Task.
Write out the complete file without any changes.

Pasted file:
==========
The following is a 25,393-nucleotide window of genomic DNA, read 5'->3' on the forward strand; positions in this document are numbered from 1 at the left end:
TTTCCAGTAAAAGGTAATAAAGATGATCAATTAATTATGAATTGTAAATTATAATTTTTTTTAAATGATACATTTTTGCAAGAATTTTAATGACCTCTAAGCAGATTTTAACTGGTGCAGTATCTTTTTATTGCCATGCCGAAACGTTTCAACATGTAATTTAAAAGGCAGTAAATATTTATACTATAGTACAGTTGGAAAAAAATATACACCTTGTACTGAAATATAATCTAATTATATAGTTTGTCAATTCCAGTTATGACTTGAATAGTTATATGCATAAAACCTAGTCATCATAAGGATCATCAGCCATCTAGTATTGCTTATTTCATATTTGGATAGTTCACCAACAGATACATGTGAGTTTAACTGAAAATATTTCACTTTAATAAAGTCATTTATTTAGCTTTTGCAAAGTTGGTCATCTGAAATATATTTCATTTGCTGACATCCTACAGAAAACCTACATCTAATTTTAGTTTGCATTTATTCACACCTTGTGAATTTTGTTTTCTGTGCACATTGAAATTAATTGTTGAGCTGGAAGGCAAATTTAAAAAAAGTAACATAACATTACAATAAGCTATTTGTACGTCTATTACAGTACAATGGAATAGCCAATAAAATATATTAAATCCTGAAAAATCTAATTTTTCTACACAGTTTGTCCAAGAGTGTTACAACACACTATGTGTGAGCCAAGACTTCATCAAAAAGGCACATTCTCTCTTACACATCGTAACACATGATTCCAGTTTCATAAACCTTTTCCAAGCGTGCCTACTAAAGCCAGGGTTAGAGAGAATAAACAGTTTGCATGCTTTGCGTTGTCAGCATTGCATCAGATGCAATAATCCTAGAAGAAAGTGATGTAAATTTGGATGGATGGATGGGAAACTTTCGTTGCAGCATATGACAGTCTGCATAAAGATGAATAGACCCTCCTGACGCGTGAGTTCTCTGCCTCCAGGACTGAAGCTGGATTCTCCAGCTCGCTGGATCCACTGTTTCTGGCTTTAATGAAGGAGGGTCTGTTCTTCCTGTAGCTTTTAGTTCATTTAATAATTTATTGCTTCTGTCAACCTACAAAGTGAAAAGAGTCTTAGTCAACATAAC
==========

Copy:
The following is a 25,393-nucleotide window of genomic DNA, read 5'->3' on the forward strand; positions in this document are numbered from 1 at the left end:
TTTCCAGTAAAAGGTAATAAAGATGATCAATTAATTATGAATTGTAAATTATAATTTTTTTTAAATGATACATTTTTGCAAGAATTTTAATGACCTCTAAGCAGATTTTAACTGGTGCAGTATCTTTTTATTGCCATGCCGAAACGTTTCAACATGTAATTTAAAAGGCAGTAAATATTTATACTATAGTACAGTTGGAAAAAAATATACACCTTGTACTGAAATATAATCTAATTATATAGTTTGTCAATTCCAGTTATGACTTGAATAGTTATATGCATAAAACCTAGTCATCATAAGGATCATCAGCCATCTAGTATTGCTTATTTCATATTTGGATAGTTCACCAACAGATACATGTGAGTTTAACTGAAAATATTTCACTTTAATAAAGTCATTTATTTAGCTTTTGCAAAGTTGGTCATCTGAAATATATTTCATTTGCTGACATCCTACAGAAAACCTACATCTAATTTTAGTTTGCATTTATTCACACCTTGTGAATTTTGTTTTCTGTGCACATTGAAATTAATTGTTGAGCTGGAAGGCAAATTTAAAAAAAGTAACATAACATTACAATAAGCTATTTGTACGTCTATTACAGTACAATGGAATAGCCAATAAAATATATTAAATCCTGAAAAATCTAATTTTTCTACACAGTTTGTCCAAGAGTGTTACAACACACTATGTGTGAGCCAAGACTTCATCAAAAAGGCACATTCTCTCTTACACATCGTAACACATGATTCCAGTTTCATAAACCTTTTCCAAGCGTGCCTACTAAAGCCAGGGTTAGAGAGAATAAACAGTTTGCATGCTTTGCGTTGTCAGCATTGCATCAGATGCAATAATCCTAGAAGAAAGTGATGTAAATTTGGATGGATGGATGGGAAACTTTCGTTGCAGCATATGACAGTCTGCATAAAGATGAATAGACCCTCCTGACGCGTGAGTTCTCTGCCTCCAGGACTGAAGCTGGATTCTCCAGCTCGCTGGATCCACTGTTTCTGGCTTTAATGAAGGAGGGTCTGTTCTTCCTGTAGCTTTTAGTTCATTTAATAATTTATTGCTTCTGTCAACCTACAAAGTGAAAAGAGTCTTAGTCAACATAAC